These stories will upset you and tug in your heartstrings, but you can’t help them. No, the only ghosts that Ronan can help are the ones like him, the ones who are held here by some unfinished business, and just need a little help to move on. This plays out like any other case, but it’s a nice change of pace, and it is rewarding to see their stories through, even though there are just a few of them scattered throughout the game.
Unfortunately, not everything in Soul Suspect works as well as these scenes do. The game will attempt to change it up from time to time by forcing you to contend with demons, lost souls who never moved on and eventually went mad. Fighting demons is a game of cat and mouse. You’ll try to sneak up behind demons and exorcise them with a well timed button combination before they see you. If the demon’s do see you, you’ll have to retreat to a nearby hiding places and bounce between them as the demons search for you. Other areas will have you possess a cat so you can crawl through vents.
These sections aren’t without value. The demon bits, for instance, can be legitimately scary, but they break up the pacing and feel generally at odds with the rest of the game tonally. The same can be said for the cat sections. While fun, they feel a little out of place and can be frustrating as you’re not always sure where you need to go. That said, these aren’t the real problems plaguing Soul Suspect.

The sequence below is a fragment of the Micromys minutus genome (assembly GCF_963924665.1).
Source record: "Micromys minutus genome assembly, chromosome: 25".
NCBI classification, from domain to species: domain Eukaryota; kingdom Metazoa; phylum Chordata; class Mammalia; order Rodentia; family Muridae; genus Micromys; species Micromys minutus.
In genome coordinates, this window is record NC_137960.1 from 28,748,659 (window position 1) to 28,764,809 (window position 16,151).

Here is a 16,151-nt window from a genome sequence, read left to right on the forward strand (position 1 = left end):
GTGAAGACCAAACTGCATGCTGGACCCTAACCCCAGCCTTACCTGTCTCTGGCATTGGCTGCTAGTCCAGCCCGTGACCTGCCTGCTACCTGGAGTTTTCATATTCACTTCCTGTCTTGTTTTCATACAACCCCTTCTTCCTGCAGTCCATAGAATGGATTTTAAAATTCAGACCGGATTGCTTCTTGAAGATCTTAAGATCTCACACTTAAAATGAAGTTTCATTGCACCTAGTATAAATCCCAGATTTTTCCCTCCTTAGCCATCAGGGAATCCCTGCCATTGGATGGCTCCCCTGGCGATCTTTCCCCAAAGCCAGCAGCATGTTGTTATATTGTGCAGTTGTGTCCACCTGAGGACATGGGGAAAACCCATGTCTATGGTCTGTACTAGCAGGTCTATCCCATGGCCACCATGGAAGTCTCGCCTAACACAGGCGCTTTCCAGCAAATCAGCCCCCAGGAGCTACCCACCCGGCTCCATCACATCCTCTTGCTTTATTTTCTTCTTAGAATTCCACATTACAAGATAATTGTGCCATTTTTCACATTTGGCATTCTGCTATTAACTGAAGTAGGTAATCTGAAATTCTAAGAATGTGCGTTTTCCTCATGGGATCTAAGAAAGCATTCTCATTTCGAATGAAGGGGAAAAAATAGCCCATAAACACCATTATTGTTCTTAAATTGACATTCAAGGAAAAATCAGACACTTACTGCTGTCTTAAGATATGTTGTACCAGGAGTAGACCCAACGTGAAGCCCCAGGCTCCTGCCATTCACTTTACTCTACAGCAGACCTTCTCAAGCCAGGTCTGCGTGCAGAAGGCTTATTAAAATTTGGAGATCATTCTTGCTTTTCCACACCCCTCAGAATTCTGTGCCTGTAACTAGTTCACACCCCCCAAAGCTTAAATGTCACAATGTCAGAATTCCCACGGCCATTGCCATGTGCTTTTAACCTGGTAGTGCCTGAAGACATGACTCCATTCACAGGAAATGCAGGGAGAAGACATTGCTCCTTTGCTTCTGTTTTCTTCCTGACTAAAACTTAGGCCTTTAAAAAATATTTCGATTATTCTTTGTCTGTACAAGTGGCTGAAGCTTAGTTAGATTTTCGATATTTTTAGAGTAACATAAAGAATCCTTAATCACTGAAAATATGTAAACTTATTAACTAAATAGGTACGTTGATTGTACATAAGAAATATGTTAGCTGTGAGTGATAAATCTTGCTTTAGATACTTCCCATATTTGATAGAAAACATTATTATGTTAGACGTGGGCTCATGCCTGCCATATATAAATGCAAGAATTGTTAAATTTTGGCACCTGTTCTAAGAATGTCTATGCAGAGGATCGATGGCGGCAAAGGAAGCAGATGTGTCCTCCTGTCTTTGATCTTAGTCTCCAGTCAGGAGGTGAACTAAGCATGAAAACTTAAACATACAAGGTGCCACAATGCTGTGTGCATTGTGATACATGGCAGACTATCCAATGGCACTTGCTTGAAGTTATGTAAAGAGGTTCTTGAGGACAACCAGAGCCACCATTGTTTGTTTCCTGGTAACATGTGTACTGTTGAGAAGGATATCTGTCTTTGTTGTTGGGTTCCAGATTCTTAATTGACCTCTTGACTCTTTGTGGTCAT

The real problem is the bugs. At one point, my objective tracker simply refused to update, and I went through the rest of the game trying to “escape the attic.” Another time, a ghost I had already helped randomly reappeared and while I could interact with all of the objects concerning her, I couldn’t talk to her. That’s to say nothing of the various ways Ronan got stuck in the environments during our journey. None of these things ever broke the game, but it’s still frustrating to see a game with so many little things that actively pull you out of the story.
And really, that’s the issue with Soul Suspect. It’s the little things: the bugs, the occasionally annoying demon or cat section, the tonal shifts, and the little inconsistencies, like how so many people in Salem have the exact same thoughts, or how little you have to do to solve cases, that pull you out of the game. That didn’t ever stop me from enjoying the game’s narrative; that unfolds nicely, especially if you factor in the collectibles, which manage to make even Ronan interesting. The game has some great moments and more than a few surprises up its sleeve, but it’s ultimately just as flawed as its protagonist, and not even the best ghost tricks can save it from that.
This game was reviewed on the PlayStation 4.